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Bostock v. Clayton County: Meet the Plaintiffs

In Bostock v. Clayton County, the Supreme Court held that Title VII protects employees from discrimination based on sexual orientation or gender identity. Meet the plaintiffs whose federal cases led to this landmark decision.


Aimee Stephens began working as a funeral director at R.G. & G.R. Harris Funeral Home in 2008. In 2013, Ms. Stephens was fired from her job after informing her employer, Thomas Rost, that she was transitioning. She explained in a letter to Mr. Rost that she intended to wear appropriate women's business attire going forward—in accordance with the company's dress code. Ms. Stephens subsequently filed a complaint with the Equal Employment Opportunity Commission ("EEOC"), which brought suit against the funeral home for unlawful termination due to sex discrimination.

Saul Loeb/AFP via Getty Images


District Court: EEOC v. R.G. & G.R. Harris Funeral Homes, Inc. (E.D. Mich. 2016)

The District Court found that there was direct evidence supporting Ms. Stephen's claim of employment discrimination on the basis of her sex. However, it still ruled in favor of the Funeral Home, finding the claim to be precluded by the Religious Freedom Restoration Act ("RFRA"): which prohibits enforcement of a law that substantially burdens an individual's religious expression unless it is the least restrictive way of furthering a compelling government interest.

Court of Appeals: EEOC v. R.G. & G.R. Harris Funeral Homes, Inc. (6th Cir. 2018)

The Sixth Circuit Court of Appeals reversed the District Court's ruling and held that sex stereotyping based on a person's gender non-conformity is impermissible discrimination. It further held that discrimination based on an individual's transgender status is inextricably tied to their sex, and therefore impermissible under Title VII. The EEOC's unlawful termination claim was therefore granted summary judgment. The Court of Appeals held that the RFRA did not preclude this finding, as continuing to employ Ms. Stephens would not substantially burden Rost's religious exercise, and enforcing Title VII was the least restrictive means of furthering the EEOC's compelling interest in eradicating sex discrimination.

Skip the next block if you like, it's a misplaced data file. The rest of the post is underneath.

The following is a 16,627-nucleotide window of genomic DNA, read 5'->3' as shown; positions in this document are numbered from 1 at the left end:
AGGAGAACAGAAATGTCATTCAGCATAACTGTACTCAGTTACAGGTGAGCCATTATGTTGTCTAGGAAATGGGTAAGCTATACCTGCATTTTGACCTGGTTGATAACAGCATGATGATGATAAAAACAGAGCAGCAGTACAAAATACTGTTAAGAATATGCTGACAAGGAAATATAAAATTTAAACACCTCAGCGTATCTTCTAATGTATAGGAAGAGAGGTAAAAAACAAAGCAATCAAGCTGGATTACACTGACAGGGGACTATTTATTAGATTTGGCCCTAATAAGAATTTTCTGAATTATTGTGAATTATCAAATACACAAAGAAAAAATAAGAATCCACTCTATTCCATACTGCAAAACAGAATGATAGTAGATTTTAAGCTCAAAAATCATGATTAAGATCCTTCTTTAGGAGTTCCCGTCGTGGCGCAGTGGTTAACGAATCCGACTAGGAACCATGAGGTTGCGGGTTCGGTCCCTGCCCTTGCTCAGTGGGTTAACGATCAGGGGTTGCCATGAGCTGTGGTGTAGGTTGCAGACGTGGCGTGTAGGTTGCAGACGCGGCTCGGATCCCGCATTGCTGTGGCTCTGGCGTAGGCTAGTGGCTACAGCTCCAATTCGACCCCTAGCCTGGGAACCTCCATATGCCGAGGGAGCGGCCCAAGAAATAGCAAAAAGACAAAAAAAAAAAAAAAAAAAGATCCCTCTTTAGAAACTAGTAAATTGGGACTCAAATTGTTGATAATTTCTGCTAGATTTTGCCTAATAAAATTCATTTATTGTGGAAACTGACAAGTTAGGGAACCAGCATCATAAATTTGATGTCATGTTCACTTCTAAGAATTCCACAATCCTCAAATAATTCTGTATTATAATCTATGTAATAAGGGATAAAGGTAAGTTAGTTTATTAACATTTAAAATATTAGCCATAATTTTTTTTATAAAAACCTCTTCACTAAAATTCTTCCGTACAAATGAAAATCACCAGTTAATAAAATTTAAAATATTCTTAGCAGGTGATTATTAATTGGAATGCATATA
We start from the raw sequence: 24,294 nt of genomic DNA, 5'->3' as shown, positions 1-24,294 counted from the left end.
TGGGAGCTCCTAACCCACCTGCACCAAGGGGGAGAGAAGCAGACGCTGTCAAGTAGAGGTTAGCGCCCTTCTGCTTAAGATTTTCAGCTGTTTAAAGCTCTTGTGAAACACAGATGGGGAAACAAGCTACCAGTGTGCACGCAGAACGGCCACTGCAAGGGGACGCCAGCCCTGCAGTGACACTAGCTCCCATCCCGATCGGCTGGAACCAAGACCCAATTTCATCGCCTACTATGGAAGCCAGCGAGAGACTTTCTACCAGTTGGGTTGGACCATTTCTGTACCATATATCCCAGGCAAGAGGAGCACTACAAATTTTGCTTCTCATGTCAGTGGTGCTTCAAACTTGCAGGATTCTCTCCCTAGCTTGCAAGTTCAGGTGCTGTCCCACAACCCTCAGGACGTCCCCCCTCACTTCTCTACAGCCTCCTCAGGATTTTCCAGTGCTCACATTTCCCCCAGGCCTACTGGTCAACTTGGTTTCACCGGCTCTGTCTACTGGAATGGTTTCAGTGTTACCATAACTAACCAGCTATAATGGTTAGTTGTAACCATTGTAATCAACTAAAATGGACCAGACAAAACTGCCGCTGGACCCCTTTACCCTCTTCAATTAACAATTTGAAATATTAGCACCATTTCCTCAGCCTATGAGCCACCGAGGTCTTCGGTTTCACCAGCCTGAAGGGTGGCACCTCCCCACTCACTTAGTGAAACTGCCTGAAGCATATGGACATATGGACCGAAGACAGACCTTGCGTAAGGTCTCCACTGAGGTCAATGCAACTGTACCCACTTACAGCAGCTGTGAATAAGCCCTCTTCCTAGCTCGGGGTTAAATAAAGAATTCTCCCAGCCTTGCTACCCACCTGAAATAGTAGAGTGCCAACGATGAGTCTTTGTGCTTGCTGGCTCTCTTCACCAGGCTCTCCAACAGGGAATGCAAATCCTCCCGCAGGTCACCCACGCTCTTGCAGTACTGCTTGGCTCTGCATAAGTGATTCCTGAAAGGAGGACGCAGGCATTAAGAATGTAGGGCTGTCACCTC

The Supreme Court then reviewed this interpretation of Title VII in Bostock v. Clayton County (2020). 


Supreme Court Ruling:

The judgment of the Sixth Circuit was affirmed by the Supreme Court. Discrimination against transgender people was found to be a violation of Title VII, as a person's sex is the "But For" cause of such discrimination. The Court illustrated this by comparing two hypothetical employees who identify as women. If the only difference between them is that one was identified as male at birth and the other as female, then to fire the transgender employee would necessarily be discrimination on the basis of sex.


Of the three employees represented in Bostock, Ms. Stephens was the only transgender plaintiff. She passed away due to complications related to kidney failure one month before her victory in the Supreme Court was decided. However, her efforts to protect transgender employees from discrimination were memorialized later that year when her name was added to the National LGBTQ Wall of Honor at the Stonewall Inn.